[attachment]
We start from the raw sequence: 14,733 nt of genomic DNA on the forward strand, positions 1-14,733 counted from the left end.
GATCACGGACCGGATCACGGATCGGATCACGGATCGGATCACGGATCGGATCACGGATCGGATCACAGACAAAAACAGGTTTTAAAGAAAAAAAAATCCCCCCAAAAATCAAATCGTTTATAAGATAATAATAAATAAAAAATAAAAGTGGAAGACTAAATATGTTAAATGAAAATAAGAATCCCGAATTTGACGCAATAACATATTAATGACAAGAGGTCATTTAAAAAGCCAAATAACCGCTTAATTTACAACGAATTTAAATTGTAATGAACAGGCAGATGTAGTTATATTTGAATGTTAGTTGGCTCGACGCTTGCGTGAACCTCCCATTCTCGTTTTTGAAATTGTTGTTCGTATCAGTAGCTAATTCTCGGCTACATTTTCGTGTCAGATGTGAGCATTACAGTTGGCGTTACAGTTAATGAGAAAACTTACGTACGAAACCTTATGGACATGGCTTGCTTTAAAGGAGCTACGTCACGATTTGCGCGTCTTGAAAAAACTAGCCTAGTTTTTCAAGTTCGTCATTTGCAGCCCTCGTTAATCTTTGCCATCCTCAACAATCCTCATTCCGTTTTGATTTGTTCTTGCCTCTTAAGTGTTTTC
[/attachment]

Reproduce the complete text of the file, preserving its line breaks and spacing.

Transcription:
We start from the raw sequence: 14,733 nt of genomic DNA on the forward strand, positions 1-14,733 counted from the left end.
GATCACGGACCGGATCACGGATCGGATCACGGATCGGATCACGGATCGGATCACGGATCGGATCACAGACAAAAACAGGTTTTAAAGAAAAAAAAATCCCCCCAAAAATCAAATCGTTTATAAGATAATAATAAATAAAAAATAAAAGTGGAAGACTAAATATGTTAAATGAAAATAAGAATCCCGAATTTGACGCAATAACATATTAATGACAAGAGGTCATTTAAAAAGCCAAATAACCGCTTAATTTACAACGAATTTAAATTGTAATGAACAGGCAGATGTAGTTATATTTGAATGTTAGTTGGCTCGACGCTTGCGTGAACCTCCCATTCTCGTTTTTGAAATTGTTGTTCGTATCAGTAGCTAATTCTCGGCTACATTTTCGTGTCAGATGTGAGCATTACAGTTGGCGTTACAGTTAATGAGAAAACTTACGTACGAAACCTTATGGACATGGCTTGCTTTAAAGGAGCTACGTCACGATTTGCGCGTCTTGAAAAAACTAGCCTAGTTTTTCAAGTTCGTCATTTGCAGCCCTCGTTAATCTTTGCCATCCTCAACAATCCTCATTCCGTTTTGATTTGTTCTTGCCTCTTAAGTGTTTTC